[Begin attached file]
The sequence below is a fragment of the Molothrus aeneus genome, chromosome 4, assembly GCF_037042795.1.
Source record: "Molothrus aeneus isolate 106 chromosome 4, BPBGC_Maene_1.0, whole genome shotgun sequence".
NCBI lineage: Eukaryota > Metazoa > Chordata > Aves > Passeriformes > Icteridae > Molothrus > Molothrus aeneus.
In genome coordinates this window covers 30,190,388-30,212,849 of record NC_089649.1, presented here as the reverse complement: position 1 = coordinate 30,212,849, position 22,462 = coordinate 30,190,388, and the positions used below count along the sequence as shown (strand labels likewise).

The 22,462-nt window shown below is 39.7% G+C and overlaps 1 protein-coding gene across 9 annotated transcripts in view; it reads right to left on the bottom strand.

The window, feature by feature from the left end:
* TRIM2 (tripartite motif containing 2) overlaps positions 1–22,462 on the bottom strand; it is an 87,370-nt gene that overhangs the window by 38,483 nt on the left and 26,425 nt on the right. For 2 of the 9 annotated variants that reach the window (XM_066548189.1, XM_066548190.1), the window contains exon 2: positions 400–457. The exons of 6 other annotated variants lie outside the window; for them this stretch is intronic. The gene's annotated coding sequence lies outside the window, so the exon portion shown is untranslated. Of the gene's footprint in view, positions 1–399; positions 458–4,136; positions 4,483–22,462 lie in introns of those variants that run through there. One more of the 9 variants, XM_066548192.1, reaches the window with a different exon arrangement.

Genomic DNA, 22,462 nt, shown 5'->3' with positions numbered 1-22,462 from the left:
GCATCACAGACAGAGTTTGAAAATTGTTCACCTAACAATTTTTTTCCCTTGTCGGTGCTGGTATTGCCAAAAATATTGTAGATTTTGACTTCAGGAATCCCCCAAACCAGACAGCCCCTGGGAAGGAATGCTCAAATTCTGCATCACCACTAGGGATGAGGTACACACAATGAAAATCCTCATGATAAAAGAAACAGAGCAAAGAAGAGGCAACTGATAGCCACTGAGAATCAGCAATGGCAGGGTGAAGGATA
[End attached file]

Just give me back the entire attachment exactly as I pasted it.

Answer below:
The sequence below is a fragment of the Molothrus aeneus genome, chromosome 4, assembly GCF_037042795.1.
Source record: "Molothrus aeneus isolate 106 chromosome 4, BPBGC_Maene_1.0, whole genome shotgun sequence".
NCBI lineage: Eukaryota > Metazoa > Chordata > Aves > Passeriformes > Icteridae > Molothrus > Molothrus aeneus.
In genome coordinates this window covers 30,190,388-30,212,849 of record NC_089649.1, presented here as the reverse complement: position 1 = coordinate 30,212,849, position 22,462 = coordinate 30,190,388, and the positions used below count along the sequence as shown (strand labels likewise).

The 22,462-nt window shown below is 39.7% G+C and overlaps 1 protein-coding gene across 9 annotated transcripts in view; it reads right to left on the bottom strand.

The window, feature by feature from the left end:
* TRIM2 (tripartite motif containing 2) overlaps positions 1–22,462 on the bottom strand; it is an 87,370-nt gene that overhangs the window by 38,483 nt on the left and 26,425 nt on the right. For 2 of the 9 annotated variants that reach the window (XM_066548189.1, XM_066548190.1), the window contains exon 2: positions 400–457. The exons of 6 other annotated variants lie outside the window; for them this stretch is intronic. The gene's annotated coding sequence lies outside the window, so the exon portion shown is untranslated. Of the gene's footprint in view, positions 1–399; positions 458–4,136; positions 4,483–22,462 lie in introns of those variants that run through there. One more of the 9 variants, XM_066548192.1, reaches the window with a different exon arrangement.

Genomic DNA, 22,462 nt, shown 5'->3' with positions numbered 1-22,462 from the left:
GCATCACAGACAGAGTTTGAAAATTGTTCACCTAACAATTTTTTTCCCTTGTCGGTGCTGGTATTGCCAAAAATATTGTAGATTTTGACTTCAGGAATCCCCCAAACCAGACAGCCCCTGGGAAGGAATGCTCAAATTCTGCATCACCACTAGGGATGAGGTACACACAATGAAAATCCTCATGATAAAAGAAACAGAGCAAAGAAGAGGCAACTGATAGCCACTGAGAATCAGCAATGGCAGGGTGAAGGATA